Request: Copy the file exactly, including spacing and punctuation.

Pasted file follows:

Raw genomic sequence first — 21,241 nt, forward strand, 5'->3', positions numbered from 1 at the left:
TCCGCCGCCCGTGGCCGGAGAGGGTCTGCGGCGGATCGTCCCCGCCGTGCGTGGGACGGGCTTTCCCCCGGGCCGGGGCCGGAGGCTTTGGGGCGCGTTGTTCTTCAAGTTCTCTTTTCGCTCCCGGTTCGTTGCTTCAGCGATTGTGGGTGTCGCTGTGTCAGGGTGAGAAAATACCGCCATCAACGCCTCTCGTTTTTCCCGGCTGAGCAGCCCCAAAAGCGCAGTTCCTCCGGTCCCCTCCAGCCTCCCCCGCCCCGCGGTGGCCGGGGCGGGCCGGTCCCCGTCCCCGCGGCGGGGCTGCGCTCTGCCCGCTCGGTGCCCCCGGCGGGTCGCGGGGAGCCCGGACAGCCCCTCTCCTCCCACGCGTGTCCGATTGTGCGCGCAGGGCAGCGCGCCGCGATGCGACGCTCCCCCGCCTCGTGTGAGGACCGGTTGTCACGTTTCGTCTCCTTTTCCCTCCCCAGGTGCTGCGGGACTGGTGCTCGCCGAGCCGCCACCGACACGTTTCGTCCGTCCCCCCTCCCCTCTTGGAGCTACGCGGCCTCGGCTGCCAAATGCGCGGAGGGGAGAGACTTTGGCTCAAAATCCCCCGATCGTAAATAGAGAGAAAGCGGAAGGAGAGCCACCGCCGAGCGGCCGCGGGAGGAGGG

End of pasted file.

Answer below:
Raw genomic sequence first — 21,241 nt, forward strand, 5'->3', positions numbered from 1 at the left:
TCCGCCGCCCGTGGCCGGAGAGGGTCTGCGGCGGATCGTCCCCGCCGTGCGTGGGACGGGCTTTCCCCCGGGCCGGGGCCGGAGGCTTTGGGGCGCGTTGTTCTTCAAGTTCTCTTTTCGCTCCCGGTTCGTTGCTTCAGCGATTGTGGGTGTCGCTGTGTCAGGGTGAGAAAATACCGCCATCAACGCCTCTCGTTTTTCCCGGCTGAGCAGCCCCAAAAGCGCAGTTCCTCCGGTCCCCTCCAGCCTCCCCCGCCCCGCGGTGGCCGGGGCGGGCCGGTCCCCGTCCCCGCGGCGGGGCTGCGCTCTGCCCGCTCGGTGCCCCCGGCGGGTCGCGGGGAGCCCGGACAGCCCCTCTCCTCCCACGCGTGTCCGATTGTGCGCGCAGGGCAGCGCGCCGCGATGCGACGCTCCCCCGCCTCGTGTGAGGACCGGTTGTCACGTTTCGTCTCCTTTTCCCTCCCCAGGTGCTGCGGGACTGGTGCTCGCCGAGCCGCCACCGACACGTTTCGTCCGTCCCCCCTCCCCTCTTGGAGCTACGCGGCCTCGGCTGCCAAATGCGCGGAGGGGAGAGACTTTGGCTCAAAATCCCCCGATCGTAAATAGAGAGAAAGCGGAAGGAGAGCCACCGCCGAGCGGCCGCGGGAGGAGGG